The remedies offered by "To Mend the Net" include a "Godly Admonition" which would seek to recall the wayward Province from its error. If "the guidelines are refused or if they evoke an unsatisfactory response" the second stage would be reducing the Province to "observer status in international meetings (Primates or Lambeth Conference)."
In conjunction with "observer status", the Primates would "authorise and support appropriate means of evangelisation, pastoral care and Episcopal oversight in the affected dioceses or Province".
Should there be a "prolonged and evidently permanent rejection of the guidelines" the Primates would seek to create a new jurisdiction "whose practice lies within the limits of Anglican diversity." The offending Province would be removed and the new jurisdiction recognised as a representative part of the Anglican Communion.
Critics of "To Mend the Net" countered that it is unprecedented and un-Anglican to have parallel Anglican jurisdictions. It is also claimed that there is no precedence for outside intervention in the affairs of Provinces.
The conservative Primates dispute both these claims as being historically inaccurate. In the late 1980's the Archbishop of Canterbury intervened in the Church of the Province of the Sudan and reordered the episcopate of that Church. And more recently the Archbishop of Canterbury, acting with the Primates, deposed Bishops of the Church of the Province of Rwanda following the 1994 genocide.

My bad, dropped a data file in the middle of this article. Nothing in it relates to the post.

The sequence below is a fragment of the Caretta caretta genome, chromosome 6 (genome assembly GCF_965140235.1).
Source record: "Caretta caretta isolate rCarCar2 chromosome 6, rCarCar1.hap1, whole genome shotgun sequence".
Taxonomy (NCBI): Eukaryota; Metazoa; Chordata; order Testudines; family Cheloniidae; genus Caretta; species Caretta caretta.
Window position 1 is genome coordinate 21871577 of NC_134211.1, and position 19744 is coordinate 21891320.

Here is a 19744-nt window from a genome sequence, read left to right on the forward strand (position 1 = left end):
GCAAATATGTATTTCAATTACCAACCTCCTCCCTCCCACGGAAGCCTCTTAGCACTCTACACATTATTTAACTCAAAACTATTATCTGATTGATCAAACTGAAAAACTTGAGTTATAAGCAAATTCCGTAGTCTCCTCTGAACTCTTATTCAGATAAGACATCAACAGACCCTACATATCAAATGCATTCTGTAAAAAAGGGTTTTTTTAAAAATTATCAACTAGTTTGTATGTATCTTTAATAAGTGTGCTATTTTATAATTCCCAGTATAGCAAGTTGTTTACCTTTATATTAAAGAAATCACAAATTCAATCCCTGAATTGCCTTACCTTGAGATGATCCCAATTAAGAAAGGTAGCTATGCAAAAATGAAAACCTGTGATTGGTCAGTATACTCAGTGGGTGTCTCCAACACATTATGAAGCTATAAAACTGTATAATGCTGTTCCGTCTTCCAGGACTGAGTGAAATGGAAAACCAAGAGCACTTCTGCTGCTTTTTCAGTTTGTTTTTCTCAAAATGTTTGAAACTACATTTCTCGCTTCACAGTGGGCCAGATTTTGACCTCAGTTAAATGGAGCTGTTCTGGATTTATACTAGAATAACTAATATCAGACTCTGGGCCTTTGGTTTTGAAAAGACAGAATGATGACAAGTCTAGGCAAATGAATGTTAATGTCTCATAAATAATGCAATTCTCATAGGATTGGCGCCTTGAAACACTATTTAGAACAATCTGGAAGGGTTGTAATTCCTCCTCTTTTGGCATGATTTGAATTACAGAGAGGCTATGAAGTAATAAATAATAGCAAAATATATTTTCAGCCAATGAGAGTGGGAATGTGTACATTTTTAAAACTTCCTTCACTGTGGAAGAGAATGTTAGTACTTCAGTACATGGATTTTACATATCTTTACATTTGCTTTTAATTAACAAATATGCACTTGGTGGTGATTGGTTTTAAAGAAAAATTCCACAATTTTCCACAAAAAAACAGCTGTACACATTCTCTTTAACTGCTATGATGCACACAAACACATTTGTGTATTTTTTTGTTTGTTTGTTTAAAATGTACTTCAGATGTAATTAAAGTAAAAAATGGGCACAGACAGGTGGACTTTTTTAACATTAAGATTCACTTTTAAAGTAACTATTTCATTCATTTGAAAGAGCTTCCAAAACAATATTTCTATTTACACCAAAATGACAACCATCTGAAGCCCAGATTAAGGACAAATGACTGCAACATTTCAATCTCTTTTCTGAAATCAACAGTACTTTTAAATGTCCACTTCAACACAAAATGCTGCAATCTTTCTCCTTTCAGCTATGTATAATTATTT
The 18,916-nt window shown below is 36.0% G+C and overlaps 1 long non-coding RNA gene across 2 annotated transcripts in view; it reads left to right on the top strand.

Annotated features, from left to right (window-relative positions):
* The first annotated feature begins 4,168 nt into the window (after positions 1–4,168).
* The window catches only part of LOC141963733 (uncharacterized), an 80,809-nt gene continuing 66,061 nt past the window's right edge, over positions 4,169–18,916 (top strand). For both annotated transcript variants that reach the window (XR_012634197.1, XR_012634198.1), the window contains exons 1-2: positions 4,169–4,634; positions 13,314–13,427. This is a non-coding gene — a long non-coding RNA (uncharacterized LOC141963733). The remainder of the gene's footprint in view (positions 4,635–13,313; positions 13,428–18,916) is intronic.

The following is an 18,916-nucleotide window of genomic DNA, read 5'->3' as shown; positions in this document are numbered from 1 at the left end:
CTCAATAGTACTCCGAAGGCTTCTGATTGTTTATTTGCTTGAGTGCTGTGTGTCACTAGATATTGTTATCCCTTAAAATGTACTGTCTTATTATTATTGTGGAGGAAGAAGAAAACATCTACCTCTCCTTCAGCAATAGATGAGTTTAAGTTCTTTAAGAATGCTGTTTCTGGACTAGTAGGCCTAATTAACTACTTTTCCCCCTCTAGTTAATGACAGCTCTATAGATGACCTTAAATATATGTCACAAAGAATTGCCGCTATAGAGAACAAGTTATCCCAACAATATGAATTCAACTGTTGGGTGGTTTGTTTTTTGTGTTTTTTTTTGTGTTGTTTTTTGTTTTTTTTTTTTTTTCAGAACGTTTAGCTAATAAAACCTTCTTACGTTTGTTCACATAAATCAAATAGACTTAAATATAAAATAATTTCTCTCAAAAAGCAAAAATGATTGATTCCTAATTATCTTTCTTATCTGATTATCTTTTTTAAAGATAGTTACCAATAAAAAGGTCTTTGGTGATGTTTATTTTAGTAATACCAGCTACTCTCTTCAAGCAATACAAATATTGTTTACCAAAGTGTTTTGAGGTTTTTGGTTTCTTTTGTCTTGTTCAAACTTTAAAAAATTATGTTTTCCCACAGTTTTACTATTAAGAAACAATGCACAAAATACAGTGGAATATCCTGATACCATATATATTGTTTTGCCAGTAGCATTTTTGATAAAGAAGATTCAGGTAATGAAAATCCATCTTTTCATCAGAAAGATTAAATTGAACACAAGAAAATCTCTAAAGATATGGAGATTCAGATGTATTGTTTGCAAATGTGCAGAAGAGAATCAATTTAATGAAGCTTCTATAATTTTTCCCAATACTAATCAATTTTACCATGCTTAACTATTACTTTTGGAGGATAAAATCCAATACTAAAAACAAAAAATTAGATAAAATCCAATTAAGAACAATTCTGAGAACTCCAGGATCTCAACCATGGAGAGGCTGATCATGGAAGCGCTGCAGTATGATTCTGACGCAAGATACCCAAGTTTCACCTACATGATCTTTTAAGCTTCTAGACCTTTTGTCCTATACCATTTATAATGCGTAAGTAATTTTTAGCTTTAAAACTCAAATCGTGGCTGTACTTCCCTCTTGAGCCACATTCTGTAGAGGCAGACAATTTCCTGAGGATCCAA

There have also been overlapping territorial jurisdictions within Anglicanism from 1745 to the present day. The first overlapping jurisdictions were created by Parliament following the rebellion of 1745 in Scotland. From 1745 until 1923 the Scottish Episcopal Church and parishes of the Church of England in Scotland were both in Communion with Canterbury and were both legally recognized Anglican jurisdictions.
There has never been a period since 1745 when there have not been legally and canonically valid instances of more than "one (Anglican) bishop in one city". Today there are a number of de facto and de jure overlapping dioceses in the Pacific, Africa, Asia, Europe and North America.
Though successive Lambeth Conferences since the 19th century have deplored the existence of an American bishop and English bishop with overlapping territories, no action has yet been taken to correct this anomaly. The Diocese of Gibraltar in Europe and the American Convocation of Churches in Europe exercise jurisdiction of person but not of territory across Western Europe. In New Zealand the Church created 5 Maori regional dioceses (Hui Amorang) that overlap the 7 historic Pakeha, or European dioceses. Both the Maori and European dioceses are part of the Province of Aotearoa, New Zealand and Polynesia and meet together in Synod, but Episcopal authority is divided by race and culture, and not by geography.
In Kuwait and in the Arabian Gulf, three Anglican jurisdictions serve three separate populations. The diocese of Cyprus and the Gulf of the Province serves mostly American and European expatriates, the Diocese of the Arabian Gulf of the Church of Pakistan serves Christian Pakistanis and northern Indians, and the Church of South India serves southern Indians. Three bishops, Cyprus and the Gulf, the Bishop of the Arabian Gulf, and the CSI Bishop in Kerala exercise jurisdiction in the same territory.
In the United States and Canada the Church of South India has 21 parishes independent of the Anglican Church of Canada and ECUSA. In the major American cities there exists a congerie ethnic Anglican parishes, Indian, African and Asian, independent of the American Episcopal Church.